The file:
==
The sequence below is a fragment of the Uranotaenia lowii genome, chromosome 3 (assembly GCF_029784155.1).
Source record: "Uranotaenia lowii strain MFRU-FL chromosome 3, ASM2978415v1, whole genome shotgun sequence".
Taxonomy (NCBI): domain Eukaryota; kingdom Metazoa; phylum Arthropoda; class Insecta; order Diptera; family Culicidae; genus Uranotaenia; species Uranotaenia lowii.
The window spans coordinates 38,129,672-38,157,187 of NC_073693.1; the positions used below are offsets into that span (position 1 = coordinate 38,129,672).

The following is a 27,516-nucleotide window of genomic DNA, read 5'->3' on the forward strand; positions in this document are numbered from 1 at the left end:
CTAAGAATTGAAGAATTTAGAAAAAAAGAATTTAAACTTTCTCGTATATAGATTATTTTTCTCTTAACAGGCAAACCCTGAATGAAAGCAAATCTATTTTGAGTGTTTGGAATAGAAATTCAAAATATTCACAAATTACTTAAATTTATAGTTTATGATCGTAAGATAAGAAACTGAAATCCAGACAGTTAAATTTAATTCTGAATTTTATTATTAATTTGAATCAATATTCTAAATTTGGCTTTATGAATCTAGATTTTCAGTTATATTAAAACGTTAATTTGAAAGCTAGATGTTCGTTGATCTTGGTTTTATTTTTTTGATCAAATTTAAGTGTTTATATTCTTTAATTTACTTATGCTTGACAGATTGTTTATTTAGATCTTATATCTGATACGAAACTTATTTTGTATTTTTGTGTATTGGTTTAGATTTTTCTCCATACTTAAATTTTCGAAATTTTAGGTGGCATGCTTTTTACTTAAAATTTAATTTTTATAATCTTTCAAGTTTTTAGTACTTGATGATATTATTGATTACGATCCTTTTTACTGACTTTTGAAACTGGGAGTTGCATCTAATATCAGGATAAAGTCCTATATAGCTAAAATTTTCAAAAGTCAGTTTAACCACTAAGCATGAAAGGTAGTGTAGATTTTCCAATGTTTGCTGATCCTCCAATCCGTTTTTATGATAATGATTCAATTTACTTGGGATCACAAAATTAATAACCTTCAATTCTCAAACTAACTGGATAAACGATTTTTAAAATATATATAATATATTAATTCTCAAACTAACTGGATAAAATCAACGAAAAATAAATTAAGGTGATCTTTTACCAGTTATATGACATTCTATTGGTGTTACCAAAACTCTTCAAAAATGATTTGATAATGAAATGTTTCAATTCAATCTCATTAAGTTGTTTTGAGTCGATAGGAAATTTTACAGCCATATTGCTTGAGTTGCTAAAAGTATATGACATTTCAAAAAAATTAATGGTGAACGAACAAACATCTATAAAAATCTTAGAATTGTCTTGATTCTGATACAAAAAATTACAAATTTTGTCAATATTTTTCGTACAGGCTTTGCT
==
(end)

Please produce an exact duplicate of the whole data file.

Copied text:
The sequence below is a fragment of the Uranotaenia lowii genome, chromosome 3 (assembly GCF_029784155.1).
Source record: "Uranotaenia lowii strain MFRU-FL chromosome 3, ASM2978415v1, whole genome shotgun sequence".
Taxonomy (NCBI): domain Eukaryota; kingdom Metazoa; phylum Arthropoda; class Insecta; order Diptera; family Culicidae; genus Uranotaenia; species Uranotaenia lowii.
The window spans coordinates 38,129,672-38,157,187 of NC_073693.1; the positions used below are offsets into that span (position 1 = coordinate 38,129,672).

The following is a 27,516-nucleotide window of genomic DNA, read 5'->3' on the forward strand; positions in this document are numbered from 1 at the left end:
CTAAGAATTGAAGAATTTAGAAAAAAAGAATTTAAACTTTCTCGTATATAGATTATTTTTCTCTTAACAGGCAAACCCTGAATGAAAGCAAATCTATTTTGAGTGTTTGGAATAGAAATTCAAAATATTCACAAATTACTTAAATTTATAGTTTATGATCGTAAGATAAGAAACTGAAATCCAGACAGTTAAATTTAATTCTGAATTTTATTATTAATTTGAATCAATATTCTAAATTTGGCTTTATGAATCTAGATTTTCAGTTATATTAAAACGTTAATTTGAAAGCTAGATGTTCGTTGATCTTGGTTTTATTTTTTTGATCAAATTTAAGTGTTTATATTCTTTAATTTACTTATGCTTGACAGATTGTTTATTTAGATCTTATATCTGATACGAAACTTATTTTGTATTTTTGTGTATTGGTTTAGATTTTTCTCCATACTTAAATTTTCGAAATTTTAGGTGGCATGCTTTTTACTTAAAATTTAATTTTTATAATCTTTCAAGTTTTTAGTACTTGATGATATTATTGATTACGATCCTTTTTACTGACTTTTGAAACTGGGAGTTGCATCTAATATCAGGATAAAGTCCTATATAGCTAAAATTTTCAAAAGTCAGTTTAACCACTAAGCATGAAAGGTAGTGTAGATTTTCCAATGTTTGCTGATCCTCCAATCCGTTTTTATGATAATGATTCAATTTACTTGGGATCACAAAATTAATAACCTTCAATTCTCAAACTAACTGGATAAACGATTTTTAAAATATATATAATATATTAATTCTCAAACTAACTGGATAAAATCAACGAAAAATAAATTAAGGTGATCTTTTACCAGTTATATGACATTCTATTGGTGTTACCAAAACTCTTCAAAAATGATTTGATAATGAAATGTTTCAATTCAATCTCATTAAGTTGTTTTGAGTCGATAGGAAATTTTACAGCCATATTGCTTGAGTTGCTAAAAGTATATGACATTTCAAAAAAATTAATGGTGAACGAACAAACATCTATAAAAATCTTAGAATTGTCTTGATTCTGATACAAAAAATTACAAATTTTGTCAATATTTTTCGTACAGGCTTTGCT